A skier who uses either a wedge or snowplow type turn as their primary move has no business on any steep windy trail.  As mentioned many times in this thread and others the relatively flat narrow wedge turn is a parallel turn with training wheels.  Properly taught the wedge shape disappears quickly and the student is left with a basic parallel.  Any skier with a decent basic parallel and the ability to shape turns will increase edge angles as the terrain gets steeper and they need more edges.  It's called skill blending.  Any instructor that doesn't recognize that all of the skills are present in every turn won't get far with any student.  IMO it is useful to focus on one primary skill for most lessons, or lesson segments in a longer format.  It's simpler and IMO more effective to teach this way.  Of course all the other skills are present and should be acknowledged even if they are not the focus of that particular lesson.  

 

Quote:
Originally Posted by Ghost View Post

The low angle wedge skier does have the advantage that the skier on the steep windy trail will crash at a lower speed, since he won't make the first turn.

post #23 of 23

 

 

Quote:

In her left turn her inside ski pivots arround. But its a completely passive movement. The inside engaged edge is resisting the pivot early in the turn but later on when the pitch swings arround it releses. The tighter the turn the more it pivots. But its passive with no muscle effort. There is a drill I have been practissing myself for more than 30ys now and that is linking wedged turns while picking up the inside skis tip in the air. It pivots in the air arround its tail. Sort of like an advanced level hip drill. I find it very good to have the inside ski on its edge in  the high C giving resistance. It keeps the speed more constant as pointing the skis down the fall line causes the skier to accellerate.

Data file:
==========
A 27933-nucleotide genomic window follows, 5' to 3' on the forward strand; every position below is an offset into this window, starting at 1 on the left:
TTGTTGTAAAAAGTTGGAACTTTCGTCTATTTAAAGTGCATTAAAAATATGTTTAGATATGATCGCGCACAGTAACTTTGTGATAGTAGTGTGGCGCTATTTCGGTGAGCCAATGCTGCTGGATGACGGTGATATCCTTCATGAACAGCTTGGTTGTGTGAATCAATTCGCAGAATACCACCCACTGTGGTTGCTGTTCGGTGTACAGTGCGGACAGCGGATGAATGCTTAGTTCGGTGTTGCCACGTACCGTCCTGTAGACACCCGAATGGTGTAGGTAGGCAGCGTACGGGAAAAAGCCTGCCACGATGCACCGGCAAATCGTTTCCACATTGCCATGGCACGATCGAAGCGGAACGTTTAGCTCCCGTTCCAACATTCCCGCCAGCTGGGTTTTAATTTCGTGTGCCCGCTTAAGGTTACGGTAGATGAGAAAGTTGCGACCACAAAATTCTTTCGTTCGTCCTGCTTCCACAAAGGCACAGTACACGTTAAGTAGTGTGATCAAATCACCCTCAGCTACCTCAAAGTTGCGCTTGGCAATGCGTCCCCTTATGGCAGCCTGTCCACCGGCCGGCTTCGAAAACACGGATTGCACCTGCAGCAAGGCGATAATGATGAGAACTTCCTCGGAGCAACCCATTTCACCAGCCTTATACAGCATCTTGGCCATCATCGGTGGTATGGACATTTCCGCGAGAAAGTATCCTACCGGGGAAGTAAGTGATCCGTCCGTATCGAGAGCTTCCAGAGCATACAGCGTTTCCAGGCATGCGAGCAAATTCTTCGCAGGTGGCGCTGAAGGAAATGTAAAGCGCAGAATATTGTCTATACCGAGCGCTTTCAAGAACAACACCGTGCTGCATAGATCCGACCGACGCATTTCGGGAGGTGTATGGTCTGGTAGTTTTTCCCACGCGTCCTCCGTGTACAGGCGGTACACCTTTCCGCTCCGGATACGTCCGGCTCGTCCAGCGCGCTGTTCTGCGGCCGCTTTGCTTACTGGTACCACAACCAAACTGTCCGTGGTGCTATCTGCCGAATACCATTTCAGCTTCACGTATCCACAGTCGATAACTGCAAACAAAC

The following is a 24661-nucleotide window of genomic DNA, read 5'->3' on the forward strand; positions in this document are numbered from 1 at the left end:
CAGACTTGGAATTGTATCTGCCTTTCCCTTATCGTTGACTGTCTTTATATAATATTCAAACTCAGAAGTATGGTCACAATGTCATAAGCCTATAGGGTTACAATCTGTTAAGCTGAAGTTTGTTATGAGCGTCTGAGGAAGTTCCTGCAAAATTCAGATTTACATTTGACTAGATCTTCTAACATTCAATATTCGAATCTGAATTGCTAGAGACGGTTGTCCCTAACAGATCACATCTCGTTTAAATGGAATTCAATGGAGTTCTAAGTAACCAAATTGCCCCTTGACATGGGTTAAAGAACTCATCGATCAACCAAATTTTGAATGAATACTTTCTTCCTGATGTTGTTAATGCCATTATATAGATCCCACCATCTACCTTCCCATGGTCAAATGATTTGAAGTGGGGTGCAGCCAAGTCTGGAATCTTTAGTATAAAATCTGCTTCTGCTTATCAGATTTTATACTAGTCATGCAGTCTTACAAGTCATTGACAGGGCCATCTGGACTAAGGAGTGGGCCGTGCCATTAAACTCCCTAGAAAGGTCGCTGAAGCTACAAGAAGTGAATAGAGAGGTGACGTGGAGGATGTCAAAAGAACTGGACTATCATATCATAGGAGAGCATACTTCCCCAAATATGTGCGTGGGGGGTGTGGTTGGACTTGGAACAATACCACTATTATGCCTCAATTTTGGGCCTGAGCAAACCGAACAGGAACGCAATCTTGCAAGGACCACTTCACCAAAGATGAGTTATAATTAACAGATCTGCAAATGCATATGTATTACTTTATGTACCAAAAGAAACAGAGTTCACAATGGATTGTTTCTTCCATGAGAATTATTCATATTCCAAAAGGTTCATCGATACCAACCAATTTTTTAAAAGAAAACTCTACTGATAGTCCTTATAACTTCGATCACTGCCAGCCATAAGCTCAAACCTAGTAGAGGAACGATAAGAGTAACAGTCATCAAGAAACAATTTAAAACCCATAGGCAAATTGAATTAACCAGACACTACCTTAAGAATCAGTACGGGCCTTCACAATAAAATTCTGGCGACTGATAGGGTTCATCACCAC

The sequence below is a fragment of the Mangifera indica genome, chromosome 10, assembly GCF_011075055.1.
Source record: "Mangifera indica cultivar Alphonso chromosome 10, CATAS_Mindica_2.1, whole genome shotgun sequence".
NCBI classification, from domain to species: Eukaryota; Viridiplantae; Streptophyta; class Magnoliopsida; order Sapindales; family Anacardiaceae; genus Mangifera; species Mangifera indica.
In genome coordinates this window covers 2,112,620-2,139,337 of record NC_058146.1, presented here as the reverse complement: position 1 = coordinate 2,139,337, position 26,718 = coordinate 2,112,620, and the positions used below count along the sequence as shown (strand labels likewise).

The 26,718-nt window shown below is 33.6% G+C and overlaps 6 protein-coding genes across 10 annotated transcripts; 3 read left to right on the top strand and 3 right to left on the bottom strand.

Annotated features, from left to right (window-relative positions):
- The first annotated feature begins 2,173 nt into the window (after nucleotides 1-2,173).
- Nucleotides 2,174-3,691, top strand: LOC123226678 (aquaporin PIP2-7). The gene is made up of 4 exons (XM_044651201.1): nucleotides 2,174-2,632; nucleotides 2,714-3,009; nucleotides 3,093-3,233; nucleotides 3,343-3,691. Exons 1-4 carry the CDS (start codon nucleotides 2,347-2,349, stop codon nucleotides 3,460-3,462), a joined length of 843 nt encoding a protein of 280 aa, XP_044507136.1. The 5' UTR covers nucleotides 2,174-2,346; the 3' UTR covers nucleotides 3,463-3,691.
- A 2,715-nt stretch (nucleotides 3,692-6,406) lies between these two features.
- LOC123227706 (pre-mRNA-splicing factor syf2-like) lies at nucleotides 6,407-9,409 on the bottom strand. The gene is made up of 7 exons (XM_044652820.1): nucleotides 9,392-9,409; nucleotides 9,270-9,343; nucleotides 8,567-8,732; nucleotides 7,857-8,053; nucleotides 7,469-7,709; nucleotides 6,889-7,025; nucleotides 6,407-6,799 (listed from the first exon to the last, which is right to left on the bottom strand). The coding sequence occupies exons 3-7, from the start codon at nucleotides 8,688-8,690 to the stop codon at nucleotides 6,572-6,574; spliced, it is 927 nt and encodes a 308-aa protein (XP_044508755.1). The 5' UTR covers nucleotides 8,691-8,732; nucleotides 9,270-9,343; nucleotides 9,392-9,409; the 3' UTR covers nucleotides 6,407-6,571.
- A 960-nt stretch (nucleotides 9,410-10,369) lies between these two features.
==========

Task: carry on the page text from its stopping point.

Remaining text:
Just about every sentence above is Wack dude!

 

If one stands correctly balanced over their skis this action can be relatively passive or active to tighten the radius

 

Why not be proactive and release that resistance to turning sooner?

 

can be passive or active but it is still the rotary skill at work

 

this tells me you are on your heels and likely rotating your hips, reinforcing a bad movement

 

for goodness sakes WHY? why would you want more resistance to turning.  Remember good skiers separate the intent to turn from the intent to slow down.  A gliding, offensive turn will accelerate into the fall line, a defensive turn will brake, you are braking which consequently makes turning more difficult.  Controlling the line to control speed is what offensive good skiing does.  A defensive skier uses turning to slow down by using methods like you describe here.  Big Big difference in intent and clearly opposite of the intent of gliding "Centerline" turns PSIA describes.  Geez!

 

 

 

In response to your language gap:

Gliding wedge = lower edge angles, narrower stance with braking minimized

Braking wedge = higher edge angles, wider stance with braking emphasized

snowplow = what's that, forget about it!  ha ha.....snowplow IMO equals braking wedge.  though you could argue that you can make a less or more braking snowplow.